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Arcadia Quest is a campaign game for 2 to 4 players, in which each player controls a Guild with three unique Heroes. These Guilds compete against each other and against the obstacles in the game in order to accomplish a series of scenarios that will lead them to ultimate victory against the Vampire Lord Fang.

Players are able to choose the path their campaign takes, navigating through six out of eleven available scenarios, so each time the campaign is played it can have a different configuration of scenarios. The feats accomplished by a Guild in each scenario can grant it a significant strategic advantage in a following scenario.

During a scenario, each player pits his three Heroes against the Heroes of the other players, and the nasty Monsters that swarm the once-noble city of Arcadia.

Fulfilling specific Quests, finding treasure and killing enemies, a Guild emerges victorious in each scenario, and its Heroes are able to evolve and acquire more powerful items and weapons.

Over the course of the campaign, Heroes will have to prepare themselves if they want to have any hope of surviving the final showdown against the vampire lord and his minions!


  • 37 highly-detailed figures
  • 185 Upgrade and Death Curse cards
  • 54 Monsters and Hero cards
  • 21 Quest cards
  • 300+ tokens
  • 9 double-sided game tiles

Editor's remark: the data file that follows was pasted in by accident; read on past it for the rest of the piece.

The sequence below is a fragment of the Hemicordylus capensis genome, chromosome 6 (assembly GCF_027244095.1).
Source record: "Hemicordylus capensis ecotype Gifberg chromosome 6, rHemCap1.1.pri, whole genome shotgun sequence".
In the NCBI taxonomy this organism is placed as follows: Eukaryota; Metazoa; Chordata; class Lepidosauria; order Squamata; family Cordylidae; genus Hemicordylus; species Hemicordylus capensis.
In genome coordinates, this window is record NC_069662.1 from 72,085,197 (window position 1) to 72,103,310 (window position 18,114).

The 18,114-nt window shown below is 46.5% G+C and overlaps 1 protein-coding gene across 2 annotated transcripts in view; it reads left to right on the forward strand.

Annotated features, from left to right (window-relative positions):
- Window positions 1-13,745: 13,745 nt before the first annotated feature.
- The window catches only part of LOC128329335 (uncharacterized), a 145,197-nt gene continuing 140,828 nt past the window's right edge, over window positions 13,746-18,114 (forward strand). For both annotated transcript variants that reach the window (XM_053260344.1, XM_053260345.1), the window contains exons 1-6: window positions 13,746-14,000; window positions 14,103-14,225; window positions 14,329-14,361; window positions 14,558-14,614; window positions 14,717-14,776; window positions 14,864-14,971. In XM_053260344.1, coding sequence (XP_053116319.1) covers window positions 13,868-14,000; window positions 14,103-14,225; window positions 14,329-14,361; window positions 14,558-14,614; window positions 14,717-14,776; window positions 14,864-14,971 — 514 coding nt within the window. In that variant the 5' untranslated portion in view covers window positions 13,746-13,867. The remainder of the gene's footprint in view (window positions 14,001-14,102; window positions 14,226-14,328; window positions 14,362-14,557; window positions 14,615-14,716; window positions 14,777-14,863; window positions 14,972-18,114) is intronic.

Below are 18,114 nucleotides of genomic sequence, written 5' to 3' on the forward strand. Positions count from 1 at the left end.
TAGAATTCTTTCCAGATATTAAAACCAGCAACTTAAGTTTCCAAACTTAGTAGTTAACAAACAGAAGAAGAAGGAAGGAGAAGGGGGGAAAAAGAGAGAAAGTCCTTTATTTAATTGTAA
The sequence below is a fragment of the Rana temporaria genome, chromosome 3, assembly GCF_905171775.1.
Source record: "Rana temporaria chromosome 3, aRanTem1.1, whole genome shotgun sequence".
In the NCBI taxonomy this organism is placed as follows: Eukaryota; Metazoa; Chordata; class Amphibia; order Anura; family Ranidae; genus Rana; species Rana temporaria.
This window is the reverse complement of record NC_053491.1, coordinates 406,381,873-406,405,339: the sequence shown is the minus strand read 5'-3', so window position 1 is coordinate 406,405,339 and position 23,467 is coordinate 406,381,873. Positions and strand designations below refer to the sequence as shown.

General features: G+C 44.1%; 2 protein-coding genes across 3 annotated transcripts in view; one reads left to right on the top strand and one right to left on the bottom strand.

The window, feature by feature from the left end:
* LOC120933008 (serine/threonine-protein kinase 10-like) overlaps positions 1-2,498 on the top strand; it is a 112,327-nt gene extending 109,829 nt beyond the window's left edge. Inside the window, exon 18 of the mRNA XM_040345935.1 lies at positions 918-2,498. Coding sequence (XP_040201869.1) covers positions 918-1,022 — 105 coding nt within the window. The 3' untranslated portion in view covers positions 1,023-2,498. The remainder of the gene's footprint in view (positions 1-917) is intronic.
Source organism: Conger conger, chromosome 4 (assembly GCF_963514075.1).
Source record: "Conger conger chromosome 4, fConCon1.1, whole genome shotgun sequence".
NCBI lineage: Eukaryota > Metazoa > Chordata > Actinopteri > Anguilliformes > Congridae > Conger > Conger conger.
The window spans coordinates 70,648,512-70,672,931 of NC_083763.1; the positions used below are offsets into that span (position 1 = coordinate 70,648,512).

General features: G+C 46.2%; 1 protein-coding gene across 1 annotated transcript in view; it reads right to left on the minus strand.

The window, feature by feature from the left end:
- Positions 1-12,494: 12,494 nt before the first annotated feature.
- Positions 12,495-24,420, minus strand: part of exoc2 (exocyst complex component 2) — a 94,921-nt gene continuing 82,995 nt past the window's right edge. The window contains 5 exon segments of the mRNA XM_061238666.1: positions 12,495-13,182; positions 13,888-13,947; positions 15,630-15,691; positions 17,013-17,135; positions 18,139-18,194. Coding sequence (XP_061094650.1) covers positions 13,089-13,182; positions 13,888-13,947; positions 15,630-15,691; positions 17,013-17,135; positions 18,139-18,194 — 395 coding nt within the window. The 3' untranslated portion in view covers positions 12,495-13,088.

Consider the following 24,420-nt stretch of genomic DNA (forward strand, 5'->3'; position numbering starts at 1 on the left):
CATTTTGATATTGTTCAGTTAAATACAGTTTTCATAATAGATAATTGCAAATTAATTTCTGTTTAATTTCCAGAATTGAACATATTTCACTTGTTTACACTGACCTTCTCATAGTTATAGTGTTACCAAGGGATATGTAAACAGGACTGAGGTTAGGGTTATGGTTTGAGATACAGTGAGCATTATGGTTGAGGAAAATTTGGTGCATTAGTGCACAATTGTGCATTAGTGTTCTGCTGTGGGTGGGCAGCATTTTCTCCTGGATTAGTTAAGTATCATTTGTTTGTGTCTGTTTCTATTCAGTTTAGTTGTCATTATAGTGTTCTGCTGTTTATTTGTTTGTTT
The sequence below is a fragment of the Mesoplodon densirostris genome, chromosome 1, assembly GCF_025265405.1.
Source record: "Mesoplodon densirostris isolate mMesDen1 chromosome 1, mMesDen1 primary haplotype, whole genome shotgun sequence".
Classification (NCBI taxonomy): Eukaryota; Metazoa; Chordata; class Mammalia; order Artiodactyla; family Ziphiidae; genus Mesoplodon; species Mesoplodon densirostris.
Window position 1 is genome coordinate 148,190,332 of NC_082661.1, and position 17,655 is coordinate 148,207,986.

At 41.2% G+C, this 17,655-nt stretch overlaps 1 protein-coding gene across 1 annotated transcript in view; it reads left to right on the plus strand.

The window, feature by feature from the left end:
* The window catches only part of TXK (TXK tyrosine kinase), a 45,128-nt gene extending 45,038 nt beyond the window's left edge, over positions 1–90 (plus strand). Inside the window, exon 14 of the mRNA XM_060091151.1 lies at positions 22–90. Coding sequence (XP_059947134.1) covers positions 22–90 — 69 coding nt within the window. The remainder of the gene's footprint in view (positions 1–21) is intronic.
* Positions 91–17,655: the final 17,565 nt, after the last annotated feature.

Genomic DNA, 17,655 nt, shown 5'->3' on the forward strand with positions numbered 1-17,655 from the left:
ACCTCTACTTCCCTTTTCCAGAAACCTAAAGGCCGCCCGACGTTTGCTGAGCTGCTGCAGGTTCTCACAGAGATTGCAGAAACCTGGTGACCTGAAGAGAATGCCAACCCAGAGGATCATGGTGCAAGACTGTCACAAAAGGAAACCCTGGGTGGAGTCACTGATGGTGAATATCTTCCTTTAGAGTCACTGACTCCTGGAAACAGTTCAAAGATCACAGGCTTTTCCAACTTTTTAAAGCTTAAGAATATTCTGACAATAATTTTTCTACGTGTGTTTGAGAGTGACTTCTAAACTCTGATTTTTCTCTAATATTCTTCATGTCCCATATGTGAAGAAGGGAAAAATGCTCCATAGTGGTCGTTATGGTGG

• 14 custom dice
  • 1 Campaign Book
  • 1 Campaign Sheet pad

Guild Setup

The first thing players starting a new Arcadia Quest campaign need to do is create their Guilds. There are four different Guilds to choose from: Orange (Lion), Blue (Eagle), Red (Fox) and Green (Panda).

Each player receives the Guild Dashboard for his chosen Guild, which will help him organize his Heroes, and his corresponding Guild tokens, which will be used to track his Guild's actions.

Choosing Heroes

The players now have to carefully pick the 3 Heroes that will defend their Guild throughout the campaign. This is a key moment, since creating the right team can be a decisive factor in the upcoming adventures. The players look through the Hero cards and each chooses 3 of them to form his Guild.

Advanced: Drafting Heroes

Once players are more familiarized with the game and each Hero's capabilities, they may want to pick their Heroes in a more structured fashion. If all players agree, they can choose their Heroes at the start of a campaign by using the drafting method.

Shuffle all the Hero cards and divide them among the players as equally as possible (it's not a problem if a player gets one more card than another).